Heatwaves across UK show we need publicly-owned water

| 13th August 2018
Children playing in water fountain
Extreme water waste is driven by private profit motives - and is unacceptable in a time of climate change. The UK must bring its water supply back into public ownership, argues ADAM McGIBBON

We need strong public control of the water system, with a focus on investing revenue into stopping leaks, educating the public about water conservation and planning on a country-wide level to prevent water scarcity.

A prolonged drought pushed the city perilously close to ‘Day Zero’ in Cape Town, April 2018 – the day when taps would finally run dry for the 3.7 million residents of the city. Drastic, inequitable cuts in water usage narrowly averted disaster. 

A near-catastrophe like this grabs at our base fears. For many of us, water is something we’ve always taken for granted. Without immediate access to water, chaos and unrest potentially beckons.

Privatised water

This isn’t just something that water-scarce South Africa has to worry about. In a world where about one degree of human-caused climate change is already locked in, countries as far north as Canada could soon be grappling with severe drought.

In England, we depend completely on our water system, but have little control over it. 

The 1989 privatisation of water made England and Wales the only countries in the world to have fully privatised water and sewage systems.

The results are well-publicised: water company bosses in England earned £58m in pay and benefits over the last 5 years, and employed "controversial tax avoidance strategies" while not investing in the infrastructure. 

Water bills have risen 40 percent above inflation since 1989Public support for water nationalisation is now at around 83 percent.

Extreme mismanagement 

But what's been missing from the debate around water privatisation is the urgent need for the public to have control over their water supply as the planet warms. 

This is not far-fetched in Britain anymore. The Government’s independent advisors, the Committee on Climate Change, have warned that we will see more heatwaves in Britain like the one we are experiencing this summer.  

What has this got to do with privatised water? The UN Development Programmehave noted that water scarcity has a lot to do with the mismanagement of water, not just a physical lack of water. 

England’s privatised water companies are classic mismanagers. The UK water sector’s average loss per house per day is 121 litres, a staggering amount. London's supplier, Thames Water, loses even more - around 150 litres per house per day .That’s about two full bathtubs for each house, every day.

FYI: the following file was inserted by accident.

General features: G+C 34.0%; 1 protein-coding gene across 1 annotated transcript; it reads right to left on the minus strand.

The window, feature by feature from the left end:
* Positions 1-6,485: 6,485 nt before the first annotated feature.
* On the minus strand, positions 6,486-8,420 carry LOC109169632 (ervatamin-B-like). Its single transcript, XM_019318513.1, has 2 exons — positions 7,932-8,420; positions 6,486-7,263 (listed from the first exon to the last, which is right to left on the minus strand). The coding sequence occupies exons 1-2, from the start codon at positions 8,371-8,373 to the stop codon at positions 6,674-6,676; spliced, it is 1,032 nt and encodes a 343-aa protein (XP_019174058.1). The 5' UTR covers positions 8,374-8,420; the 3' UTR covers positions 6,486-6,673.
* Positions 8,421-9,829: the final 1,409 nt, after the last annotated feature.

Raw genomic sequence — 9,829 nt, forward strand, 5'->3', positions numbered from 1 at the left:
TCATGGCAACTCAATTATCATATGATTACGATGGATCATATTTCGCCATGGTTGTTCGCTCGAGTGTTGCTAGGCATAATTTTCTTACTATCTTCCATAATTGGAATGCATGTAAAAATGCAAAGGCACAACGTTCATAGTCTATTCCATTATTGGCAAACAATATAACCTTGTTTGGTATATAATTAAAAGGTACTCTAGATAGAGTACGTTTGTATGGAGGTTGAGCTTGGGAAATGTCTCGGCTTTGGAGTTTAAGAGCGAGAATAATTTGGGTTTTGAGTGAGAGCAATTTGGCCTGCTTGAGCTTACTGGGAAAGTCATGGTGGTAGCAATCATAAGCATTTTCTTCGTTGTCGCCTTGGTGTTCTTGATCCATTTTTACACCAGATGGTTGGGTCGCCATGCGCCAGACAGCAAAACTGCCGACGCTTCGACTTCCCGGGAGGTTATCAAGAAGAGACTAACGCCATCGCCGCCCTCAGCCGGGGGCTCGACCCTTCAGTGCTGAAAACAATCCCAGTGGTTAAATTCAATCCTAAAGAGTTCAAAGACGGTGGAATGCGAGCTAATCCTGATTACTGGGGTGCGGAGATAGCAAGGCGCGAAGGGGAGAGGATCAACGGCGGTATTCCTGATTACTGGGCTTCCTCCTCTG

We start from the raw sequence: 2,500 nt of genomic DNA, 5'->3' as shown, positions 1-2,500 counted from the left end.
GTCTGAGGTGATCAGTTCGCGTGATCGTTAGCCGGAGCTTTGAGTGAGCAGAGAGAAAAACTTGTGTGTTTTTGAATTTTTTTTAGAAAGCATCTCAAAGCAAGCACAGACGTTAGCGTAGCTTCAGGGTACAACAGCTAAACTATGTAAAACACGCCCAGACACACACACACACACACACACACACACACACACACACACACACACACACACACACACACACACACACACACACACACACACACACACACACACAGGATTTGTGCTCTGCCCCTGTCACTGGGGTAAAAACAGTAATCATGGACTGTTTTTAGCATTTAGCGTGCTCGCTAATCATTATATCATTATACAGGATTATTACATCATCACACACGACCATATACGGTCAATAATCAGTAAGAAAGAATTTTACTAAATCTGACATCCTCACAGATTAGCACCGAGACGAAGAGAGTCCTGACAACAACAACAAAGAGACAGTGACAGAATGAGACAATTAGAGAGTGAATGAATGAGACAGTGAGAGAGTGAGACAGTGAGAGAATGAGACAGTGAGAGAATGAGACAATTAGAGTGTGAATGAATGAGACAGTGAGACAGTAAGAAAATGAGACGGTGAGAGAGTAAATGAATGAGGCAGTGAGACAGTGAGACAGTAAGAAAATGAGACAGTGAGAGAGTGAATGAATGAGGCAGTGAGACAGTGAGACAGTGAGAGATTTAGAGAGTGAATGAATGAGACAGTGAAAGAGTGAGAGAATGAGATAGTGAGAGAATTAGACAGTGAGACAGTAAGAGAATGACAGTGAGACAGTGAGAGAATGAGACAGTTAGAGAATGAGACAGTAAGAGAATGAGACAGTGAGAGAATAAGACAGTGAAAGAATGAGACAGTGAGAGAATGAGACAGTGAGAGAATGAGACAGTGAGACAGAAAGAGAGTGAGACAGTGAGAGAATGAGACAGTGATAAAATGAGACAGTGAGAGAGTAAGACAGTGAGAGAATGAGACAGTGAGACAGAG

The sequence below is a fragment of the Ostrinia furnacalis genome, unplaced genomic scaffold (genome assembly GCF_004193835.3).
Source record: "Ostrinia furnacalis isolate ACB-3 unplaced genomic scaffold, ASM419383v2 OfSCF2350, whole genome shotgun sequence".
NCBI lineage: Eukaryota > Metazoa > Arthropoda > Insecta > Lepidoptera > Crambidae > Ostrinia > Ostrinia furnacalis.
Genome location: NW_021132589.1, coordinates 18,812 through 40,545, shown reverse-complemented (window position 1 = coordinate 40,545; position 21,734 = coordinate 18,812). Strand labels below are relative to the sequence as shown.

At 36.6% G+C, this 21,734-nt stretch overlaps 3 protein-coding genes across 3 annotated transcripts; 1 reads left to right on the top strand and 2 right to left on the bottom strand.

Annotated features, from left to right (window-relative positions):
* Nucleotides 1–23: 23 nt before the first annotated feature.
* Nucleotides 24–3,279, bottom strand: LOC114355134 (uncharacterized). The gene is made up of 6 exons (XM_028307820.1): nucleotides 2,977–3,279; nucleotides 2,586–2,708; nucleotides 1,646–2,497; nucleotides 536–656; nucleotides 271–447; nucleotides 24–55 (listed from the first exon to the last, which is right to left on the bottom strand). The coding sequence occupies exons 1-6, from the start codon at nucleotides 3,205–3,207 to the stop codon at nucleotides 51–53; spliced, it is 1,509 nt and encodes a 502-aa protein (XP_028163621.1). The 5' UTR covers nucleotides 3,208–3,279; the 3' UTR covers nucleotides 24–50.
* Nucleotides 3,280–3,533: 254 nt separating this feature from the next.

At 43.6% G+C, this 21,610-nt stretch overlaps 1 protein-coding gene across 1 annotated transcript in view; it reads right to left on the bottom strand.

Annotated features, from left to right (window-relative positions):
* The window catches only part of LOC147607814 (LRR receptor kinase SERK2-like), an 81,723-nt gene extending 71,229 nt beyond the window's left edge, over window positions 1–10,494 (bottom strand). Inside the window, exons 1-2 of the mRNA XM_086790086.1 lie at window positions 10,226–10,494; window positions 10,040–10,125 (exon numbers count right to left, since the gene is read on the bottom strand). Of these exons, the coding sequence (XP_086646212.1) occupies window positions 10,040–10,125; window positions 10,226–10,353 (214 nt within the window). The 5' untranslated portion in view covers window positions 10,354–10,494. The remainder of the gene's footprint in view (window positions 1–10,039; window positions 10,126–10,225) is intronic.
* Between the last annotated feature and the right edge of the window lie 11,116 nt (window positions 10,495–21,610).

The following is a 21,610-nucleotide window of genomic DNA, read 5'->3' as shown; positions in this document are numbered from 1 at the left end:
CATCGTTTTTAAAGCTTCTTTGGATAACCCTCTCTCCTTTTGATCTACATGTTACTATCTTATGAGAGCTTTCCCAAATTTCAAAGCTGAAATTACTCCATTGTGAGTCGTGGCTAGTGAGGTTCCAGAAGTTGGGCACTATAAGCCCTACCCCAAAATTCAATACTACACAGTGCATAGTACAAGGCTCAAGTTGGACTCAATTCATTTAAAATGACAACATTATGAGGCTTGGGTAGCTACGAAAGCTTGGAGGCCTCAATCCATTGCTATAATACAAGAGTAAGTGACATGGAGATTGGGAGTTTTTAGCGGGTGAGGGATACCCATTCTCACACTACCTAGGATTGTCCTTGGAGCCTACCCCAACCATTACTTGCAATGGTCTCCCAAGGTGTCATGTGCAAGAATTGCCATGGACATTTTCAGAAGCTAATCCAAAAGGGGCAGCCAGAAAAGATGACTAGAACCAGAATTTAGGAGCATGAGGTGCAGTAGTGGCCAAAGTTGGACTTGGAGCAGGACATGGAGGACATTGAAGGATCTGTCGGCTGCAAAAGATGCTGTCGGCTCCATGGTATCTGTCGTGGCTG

The urge to make profit in water will now put lives and livelihoods at risk. Of the entire pumped water supply, a staggering 20 percent is lost every dayto leaks, according to the National Infrastructure Commission. 

Profit motive 

United Utilities, who supply North West England, have been accused of ignoring leaks in the heatwave in order to boost profits.  It’s clear that the urge to make profit and run the water supply as cheaply as possible is now incompatible with delivering an essential service.

We need strong public control of the water system, with a focus on investing revenue into stopping leaks, educating the public about water conservation and planning on a country-wide level to prevent water scarcity. 

These are things the fragmented private sector companies just cannot do, because it would get in the way of their duty to make profit for their owners. 

United Utilities has just paid out £180 million to its shareholders, a sum which would have been better used preparing for a water-constrained future England - particularly when the Committee on Climate Change have identified the region they serve as being particularly susceptible to water shortages in the future.

Water companies will protest that they have invested to improve the infrastructure. This is only partly true. Water leakage did improve throughout the 1990s, then plateaued by the year 2000, staying at roughly the same level that it’s at today.

Political control

The reason for this shows why we can’t tolerate water in private hands any longer – the National Infrastructure Commission put this down to water companies deciding that “it would be cheaper to use more water than reduce leakage.”

While it’s true that some publically-owned water utilities in Europe are worse for leakage, it's also true that the best systems are publically-owned. The Netherlands, where private provision of water is illegal, has a leakage rate of just 5 percent - a quarter of the UK’s leakage. 

It's clear that without the political control that comes with public ownership, and the removal of the profit motive, we stand no chance of having a water system fit for the future – only a system built for a small number of shareholders to enrich themselves as the threat of drought in England becomes more and more real.

The state promises to protect people and ensure their safety and security. But with no proper control over our water system, how can the government do this in the future? 

Water privatisation needs to end not just because it's a bad deal - it needs to end now because our water supply in a climate-changed world depends on it. 

This Author

Adam McGibbon is an Irish campaigner and organiser. He has previously written for The Guardian, The Independent, The New Statesman and others. He tweets at @AdamMcGibbon

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